Los Angeles-based Oaktree Capital Management intends to raise $700 million (€515 million) with an offering on a private stock market created by Goldman Sachs, the Wall Street Journal reported.
The alternative investment manager plans to sell a 13 percent stake of itself at $40 to $44 per unit on GSTrUE, or GS Tradable Unregistered Equity OTC Market. GSTrUE will only be accessible to institutions and “highly sophisticated” investors.
Floating itself on the private market gives Oaktree the “benefit of liquidity without subjecting us to the full panopoly of regulations applicable to publicly traded companies in the US”, a placement memorandum reads, according to the report.
Numerous private equity firms and hedge funds are considering ways of unlocking the franchise values of management companies, as well as of creating pools of permanent capital.
“We expect that many of our most significant competitors will soon become public,” Oaktree’s founders wrote in the firm’s offer memo. “Whether we like it or not, we must respond to this trend. Choosing not to do likewise would put as at a major disadvantage.”
The Carlyle Group co-founder David Rubenstein recently made similar remarks, arguing that in order to remain competitive and attract talent, firms will have to go public. Rubenstein wouldn’t be surprised to see all major firms go public within the next five years, he said.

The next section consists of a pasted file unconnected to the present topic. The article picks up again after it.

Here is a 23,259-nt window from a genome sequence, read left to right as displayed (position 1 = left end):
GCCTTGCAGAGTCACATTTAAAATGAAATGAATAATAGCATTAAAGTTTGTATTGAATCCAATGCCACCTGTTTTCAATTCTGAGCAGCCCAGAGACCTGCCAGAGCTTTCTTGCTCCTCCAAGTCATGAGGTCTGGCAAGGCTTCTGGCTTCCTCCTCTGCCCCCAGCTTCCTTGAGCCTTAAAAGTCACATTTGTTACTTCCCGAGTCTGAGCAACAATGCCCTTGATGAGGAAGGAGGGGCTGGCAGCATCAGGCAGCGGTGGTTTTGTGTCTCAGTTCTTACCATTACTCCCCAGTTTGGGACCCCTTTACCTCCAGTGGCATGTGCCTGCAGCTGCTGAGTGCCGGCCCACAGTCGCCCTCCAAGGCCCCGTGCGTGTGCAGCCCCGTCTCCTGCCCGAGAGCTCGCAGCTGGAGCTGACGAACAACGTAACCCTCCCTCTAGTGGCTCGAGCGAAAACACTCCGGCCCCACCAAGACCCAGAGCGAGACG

Fortress Investment Group became the first firm with a significant private equity business to go public in the US, when it sold a 10 percent stake in its management last year. Since its successful float, The Blackstone Group has filed for an initial public offering and other firms including Apollo Management and TPG have said they are considering various schemes including private placements.
Oaktree was founded by former TCW Group executive Howard Marks. The firm manages multiple debt investment programmes, as well as control-oriented private investment funds targeting the US, Europe and Asia. Over the past five years, Oaktree Capital has raised roughly $3.93 billion for these control programmes, according to the PEI 50, a ranking methodology from sister magazine Private Equity International.